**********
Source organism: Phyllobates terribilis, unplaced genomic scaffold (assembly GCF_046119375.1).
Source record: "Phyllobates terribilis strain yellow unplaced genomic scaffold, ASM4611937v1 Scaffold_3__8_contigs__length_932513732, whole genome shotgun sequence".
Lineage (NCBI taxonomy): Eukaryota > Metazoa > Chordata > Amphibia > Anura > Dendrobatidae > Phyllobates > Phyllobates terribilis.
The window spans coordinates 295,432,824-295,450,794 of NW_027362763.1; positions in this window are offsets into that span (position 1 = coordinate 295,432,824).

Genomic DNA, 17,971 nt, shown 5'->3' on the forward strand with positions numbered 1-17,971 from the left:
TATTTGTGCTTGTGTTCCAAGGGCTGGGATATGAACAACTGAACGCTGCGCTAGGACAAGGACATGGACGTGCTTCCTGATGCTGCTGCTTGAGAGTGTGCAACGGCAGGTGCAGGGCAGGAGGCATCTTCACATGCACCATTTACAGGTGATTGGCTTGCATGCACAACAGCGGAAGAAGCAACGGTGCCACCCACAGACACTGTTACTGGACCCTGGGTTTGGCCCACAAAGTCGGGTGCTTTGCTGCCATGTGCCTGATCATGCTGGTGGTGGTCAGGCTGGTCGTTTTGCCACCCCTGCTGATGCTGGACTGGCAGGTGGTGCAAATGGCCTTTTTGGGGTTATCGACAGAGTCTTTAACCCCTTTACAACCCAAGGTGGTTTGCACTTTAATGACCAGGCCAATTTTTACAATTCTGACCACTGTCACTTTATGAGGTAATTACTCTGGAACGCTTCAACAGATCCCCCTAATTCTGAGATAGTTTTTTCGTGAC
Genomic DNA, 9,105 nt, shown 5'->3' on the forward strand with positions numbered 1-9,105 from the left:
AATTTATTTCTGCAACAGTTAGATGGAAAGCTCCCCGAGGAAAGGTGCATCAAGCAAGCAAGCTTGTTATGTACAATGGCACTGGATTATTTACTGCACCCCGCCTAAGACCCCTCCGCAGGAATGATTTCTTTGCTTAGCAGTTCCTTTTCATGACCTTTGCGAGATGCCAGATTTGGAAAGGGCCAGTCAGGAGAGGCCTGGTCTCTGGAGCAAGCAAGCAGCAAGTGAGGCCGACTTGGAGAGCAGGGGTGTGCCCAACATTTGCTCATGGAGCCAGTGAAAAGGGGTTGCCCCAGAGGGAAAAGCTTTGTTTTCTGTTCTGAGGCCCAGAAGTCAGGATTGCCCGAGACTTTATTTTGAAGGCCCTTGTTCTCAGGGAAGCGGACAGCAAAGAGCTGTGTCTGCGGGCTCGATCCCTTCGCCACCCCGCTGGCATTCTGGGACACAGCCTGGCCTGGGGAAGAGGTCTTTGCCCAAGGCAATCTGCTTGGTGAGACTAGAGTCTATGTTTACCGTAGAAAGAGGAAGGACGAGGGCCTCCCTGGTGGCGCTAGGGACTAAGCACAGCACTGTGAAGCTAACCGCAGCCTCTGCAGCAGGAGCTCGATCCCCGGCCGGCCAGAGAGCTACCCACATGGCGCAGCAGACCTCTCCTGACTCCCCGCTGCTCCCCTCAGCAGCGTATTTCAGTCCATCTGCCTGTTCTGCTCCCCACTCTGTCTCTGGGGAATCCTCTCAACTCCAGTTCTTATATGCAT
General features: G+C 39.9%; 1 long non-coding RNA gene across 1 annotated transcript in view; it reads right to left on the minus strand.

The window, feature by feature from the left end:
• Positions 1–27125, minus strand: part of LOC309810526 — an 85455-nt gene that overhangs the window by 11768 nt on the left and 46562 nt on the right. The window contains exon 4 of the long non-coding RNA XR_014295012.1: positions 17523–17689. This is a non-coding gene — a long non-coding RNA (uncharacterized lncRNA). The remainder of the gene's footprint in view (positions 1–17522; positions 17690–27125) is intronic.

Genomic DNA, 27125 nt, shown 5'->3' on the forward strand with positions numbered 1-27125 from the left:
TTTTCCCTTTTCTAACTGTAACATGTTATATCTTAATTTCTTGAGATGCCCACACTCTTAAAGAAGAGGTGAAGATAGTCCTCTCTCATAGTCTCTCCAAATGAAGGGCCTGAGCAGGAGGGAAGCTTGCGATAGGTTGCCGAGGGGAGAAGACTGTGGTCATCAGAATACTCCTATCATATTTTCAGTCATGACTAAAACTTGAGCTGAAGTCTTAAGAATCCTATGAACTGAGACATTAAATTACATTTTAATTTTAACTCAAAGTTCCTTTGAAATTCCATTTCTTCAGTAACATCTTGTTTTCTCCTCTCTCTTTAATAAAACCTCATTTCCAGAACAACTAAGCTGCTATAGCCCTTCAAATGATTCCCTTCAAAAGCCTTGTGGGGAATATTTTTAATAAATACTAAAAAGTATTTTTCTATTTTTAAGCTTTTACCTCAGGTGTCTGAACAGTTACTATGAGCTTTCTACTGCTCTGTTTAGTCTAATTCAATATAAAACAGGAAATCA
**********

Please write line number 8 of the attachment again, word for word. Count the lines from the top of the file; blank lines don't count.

AATTTATTTCTGCAACAGTTAGATGGAAAGCTCCCCGAGGAAAGGTGCATCAAGCAAGCAAGCTTGTTATGTACAATGGCACTGGATTATTTACTGCACCCCGCCTAAGACCCCTCCGCAGGAATGATTTCTTTGCTTAGCAGTTCCTTTTCATGACCTTTGCGAGATGCCAGATTTGGAAAGGGCCAGTCAGGAGAGGCCTGGTCTCTGGAGCAAGCAAGCAGCAAGTGAGGCCGACTTGGAGAGCAGGGGTGTGCCCAACATTTGCTCATGGAGCCAGTGAAAAGGGGTTGCCCCAGAGGGAAAAGCTTTGTTTTCTGTTCTGAGGCCCAGAAGTCAGGATTGCCCGAGACTTTATTTTGAAGGCCCTTGTTCTCAGGGAAGCGGACAGCAAAGAGCTGTGTCTGCGGGCTCGATCCCTTCGCCACCCCGCTGGCATTCTGGGACACAGCCTGGCCTGGGGAAGAGGTCTTTGCCCAAGGCAATCTGCTTGGTGAGACTAGAGTCTATGTTTACCGTAGAAAGAGGAAGGACGAGGGCCTCCCTGGTGGCGCTAGGGACTAAGCACAGCACTGTGAAGCTAACCGCAGCCTCTGCAGCAGGAGCTCGATCCCCGGCCGGCCAGAGAGCTACCCACATGGCGCAGCAGACCTCTCCTGACTCCCCGCTGCTCCCCTCAGCAGCGTATTTCAGTCCATCTGCCTGTTCTGCTCCCCACTCTGTCTCTGGGGAATCCTCTCAACTCCAGTTCTTATATGCAT